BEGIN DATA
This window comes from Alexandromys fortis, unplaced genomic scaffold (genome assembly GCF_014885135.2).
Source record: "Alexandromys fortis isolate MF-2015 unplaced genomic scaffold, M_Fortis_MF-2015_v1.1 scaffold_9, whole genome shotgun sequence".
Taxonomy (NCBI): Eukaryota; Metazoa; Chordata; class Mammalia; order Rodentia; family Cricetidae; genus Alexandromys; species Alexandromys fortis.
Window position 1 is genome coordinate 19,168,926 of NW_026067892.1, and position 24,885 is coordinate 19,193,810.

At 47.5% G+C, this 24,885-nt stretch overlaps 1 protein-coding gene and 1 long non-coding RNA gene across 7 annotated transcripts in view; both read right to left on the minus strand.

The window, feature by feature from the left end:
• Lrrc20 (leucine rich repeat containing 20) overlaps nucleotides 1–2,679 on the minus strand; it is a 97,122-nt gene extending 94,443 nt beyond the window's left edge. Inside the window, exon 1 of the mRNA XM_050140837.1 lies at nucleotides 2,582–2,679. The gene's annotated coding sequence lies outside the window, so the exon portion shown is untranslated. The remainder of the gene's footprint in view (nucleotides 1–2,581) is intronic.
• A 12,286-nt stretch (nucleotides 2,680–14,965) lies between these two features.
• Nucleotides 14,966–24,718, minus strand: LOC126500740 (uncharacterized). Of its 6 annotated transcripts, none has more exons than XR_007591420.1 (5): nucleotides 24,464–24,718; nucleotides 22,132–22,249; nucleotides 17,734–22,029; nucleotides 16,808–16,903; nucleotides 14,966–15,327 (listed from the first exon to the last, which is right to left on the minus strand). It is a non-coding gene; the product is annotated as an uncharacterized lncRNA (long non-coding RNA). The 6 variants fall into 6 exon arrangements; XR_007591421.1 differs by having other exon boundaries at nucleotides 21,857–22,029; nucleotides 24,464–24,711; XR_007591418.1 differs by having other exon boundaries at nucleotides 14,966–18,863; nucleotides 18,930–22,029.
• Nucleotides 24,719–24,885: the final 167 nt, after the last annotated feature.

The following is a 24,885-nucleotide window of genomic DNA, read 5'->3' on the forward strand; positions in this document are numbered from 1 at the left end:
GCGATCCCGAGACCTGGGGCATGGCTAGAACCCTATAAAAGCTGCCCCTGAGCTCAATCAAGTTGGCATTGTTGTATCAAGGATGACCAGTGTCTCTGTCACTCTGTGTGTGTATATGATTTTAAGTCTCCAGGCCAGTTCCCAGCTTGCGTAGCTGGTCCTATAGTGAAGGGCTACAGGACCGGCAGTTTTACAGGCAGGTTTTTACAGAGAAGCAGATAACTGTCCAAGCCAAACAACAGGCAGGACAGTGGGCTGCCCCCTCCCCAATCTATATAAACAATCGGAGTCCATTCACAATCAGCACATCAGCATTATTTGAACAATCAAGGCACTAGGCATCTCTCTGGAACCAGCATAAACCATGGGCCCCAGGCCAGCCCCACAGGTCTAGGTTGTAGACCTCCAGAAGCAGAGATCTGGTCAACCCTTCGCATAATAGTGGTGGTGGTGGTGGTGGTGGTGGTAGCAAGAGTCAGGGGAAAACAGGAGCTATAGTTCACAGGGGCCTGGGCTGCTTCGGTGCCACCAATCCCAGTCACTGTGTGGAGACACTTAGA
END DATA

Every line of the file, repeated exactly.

This window comes from Alexandromys fortis, unplaced genomic scaffold (genome assembly GCF_014885135.2).
Source record: "Alexandromys fortis isolate MF-2015 unplaced genomic scaffold, M_Fortis_MF-2015_v1.1 scaffold_9, whole genome shotgun sequence".
Taxonomy (NCBI): Eukaryota; Metazoa; Chordata; class Mammalia; order Rodentia; family Cricetidae; genus Alexandromys; species Alexandromys fortis.
Window position 1 is genome coordinate 19,168,926 of NW_026067892.1, and position 24,885 is coordinate 19,193,810.

At 47.5% G+C, this 24,885-nt stretch overlaps 1 protein-coding gene and 1 long non-coding RNA gene across 7 annotated transcripts in view; both read right to left on the minus strand.

The window, feature by feature from the left end:
• Lrrc20 (leucine rich repeat containing 20) overlaps nucleotides 1–2,679 on the minus strand; it is a 97,122-nt gene extending 94,443 nt beyond the window's left edge. Inside the window, exon 1 of the mRNA XM_050140837.1 lies at nucleotides 2,582–2,679. The gene's annotated coding sequence lies outside the window, so the exon portion shown is untranslated. The remainder of the gene's footprint in view (nucleotides 1–2,581) is intronic.
• A 12,286-nt stretch (nucleotides 2,680–14,965) lies between these two features.
• Nucleotides 14,966–24,718, minus strand: LOC126500740 (uncharacterized). Of its 6 annotated transcripts, none has more exons than XR_007591420.1 (5): nucleotides 24,464–24,718; nucleotides 22,132–22,249; nucleotides 17,734–22,029; nucleotides 16,808–16,903; nucleotides 14,966–15,327 (listed from the first exon to the last, which is right to left on the minus strand). It is a non-coding gene; the product is annotated as an uncharacterized lncRNA (long non-coding RNA). The 6 variants fall into 6 exon arrangements; XR_007591421.1 differs by having other exon boundaries at nucleotides 21,857–22,029; nucleotides 24,464–24,711; XR_007591418.1 differs by having other exon boundaries at nucleotides 14,966–18,863; nucleotides 18,930–22,029.
• Nucleotides 24,719–24,885: the final 167 nt, after the last annotated feature.

The following is a 24,885-nucleotide window of genomic DNA, read 5'->3' on the forward strand; positions in this document are numbered from 1 at the left end:
GCGATCCCGAGACCTGGGGCATGGCTAGAACCCTATAAAAGCTGCCCCTGAGCTCAATCAAGTTGGCATTGTTGTATCAAGGATGACCAGTGTCTCTGTCACTCTGTGTGTGTATATGATTTTAAGTCTCCAGGCCAGTTCCCAGCTTGCGTAGCTGGTCCTATAGTGAAGGGCTACAGGACCGGCAGTTTTACAGGCAGGTTTTTACAGAGAAGCAGATAACTGTCCAAGCCAAACAACAGGCAGGACAGTGGGCTGCCCCCTCCCCAATCTATATAAACAATCGGAGTCCATTCACAATCAGCACATCAGCATTATTTGAACAATCAAGGCACTAGGCATCTCTCTGGAACCAGCATAAACCATGGGCCCCAGGCCAGCCCCACAGGTCTAGGTTGTAGACCTCCAGAAGCAGAGATCTGGTCAACCCTTCGCATAATAGTGGTGGTGGTGGTGGTGGTGGTGGTAGCAAGAGTCAGGGGAAAACAGGAGCTATAGTTCACAGGGGCCTGGGCTGCTTCGGTGCCACCAATCCCAGTCACTGTGTGGAGACACTTAGA